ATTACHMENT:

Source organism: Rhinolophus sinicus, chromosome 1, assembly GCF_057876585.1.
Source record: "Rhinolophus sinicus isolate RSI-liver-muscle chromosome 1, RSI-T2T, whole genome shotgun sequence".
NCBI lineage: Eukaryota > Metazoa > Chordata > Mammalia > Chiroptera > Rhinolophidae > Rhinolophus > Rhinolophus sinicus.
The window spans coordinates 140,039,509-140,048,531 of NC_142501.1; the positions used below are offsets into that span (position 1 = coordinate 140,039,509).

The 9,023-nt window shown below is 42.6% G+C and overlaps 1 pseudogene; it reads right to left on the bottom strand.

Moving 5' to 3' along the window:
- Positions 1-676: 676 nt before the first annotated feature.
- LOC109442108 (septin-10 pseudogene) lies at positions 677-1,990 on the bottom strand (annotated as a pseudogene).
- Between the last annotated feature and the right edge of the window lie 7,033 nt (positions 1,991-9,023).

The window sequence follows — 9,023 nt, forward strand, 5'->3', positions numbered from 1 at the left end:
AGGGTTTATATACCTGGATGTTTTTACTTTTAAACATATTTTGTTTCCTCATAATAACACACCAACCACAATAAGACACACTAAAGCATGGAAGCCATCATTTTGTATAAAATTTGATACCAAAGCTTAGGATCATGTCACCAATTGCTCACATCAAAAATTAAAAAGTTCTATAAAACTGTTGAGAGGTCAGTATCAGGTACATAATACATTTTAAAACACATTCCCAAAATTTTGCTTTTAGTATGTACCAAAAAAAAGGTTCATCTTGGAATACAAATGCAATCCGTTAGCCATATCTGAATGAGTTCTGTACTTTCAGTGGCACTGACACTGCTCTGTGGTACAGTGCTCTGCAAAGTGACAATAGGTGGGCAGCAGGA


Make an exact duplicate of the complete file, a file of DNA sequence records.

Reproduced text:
Source organism: Rhinolophus sinicus, chromosome 1, assembly GCF_057876585.1.
Source record: "Rhinolophus sinicus isolate RSI-liver-muscle chromosome 1, RSI-T2T, whole genome shotgun sequence".
NCBI lineage: Eukaryota > Metazoa > Chordata > Mammalia > Chiroptera > Rhinolophidae > Rhinolophus > Rhinolophus sinicus.
The window spans coordinates 140,039,509-140,048,531 of NC_142501.1; the positions used below are offsets into that span (position 1 = coordinate 140,039,509).

The 9,023-nt window shown below is 42.6% G+C and overlaps 1 pseudogene; it reads right to left on the bottom strand.

Moving 5' to 3' along the window:
- Positions 1-676: 676 nt before the first annotated feature.
- LOC109442108 (septin-10 pseudogene) lies at positions 677-1,990 on the bottom strand (annotated as a pseudogene).
- Between the last annotated feature and the right edge of the window lie 7,033 nt (positions 1,991-9,023).

The window sequence follows — 9,023 nt, forward strand, 5'->3', positions numbered from 1 at the left end:
AGGGTTTATATACCTGGATGTTTTTACTTTTAAACATATTTTGTTTCCTCATAATAACACACCAACCACAATAAGACACACTAAAGCATGGAAGCCATCATTTTGTATAAAATTTGATACCAAAGCTTAGGATCATGTCACCAATTGCTCACATCAAAAATTAAAAAGTTCTATAAAACTGTTGAGAGGTCAGTATCAGGTACATAATACATTTTAAAACACATTCCCAAAATTTTGCTTTTAGTATGTACCAAAAAAAAGGTTCATCTTGGAATACAAATGCAATCCGTTAGCCATATCTGAATGAGTTCTGTACTTTCAGTGGCACTGACACTGCTCTGTGGTACAGTGCTCTGCAAAGTGACAATAGGTGGGCAGCAGGA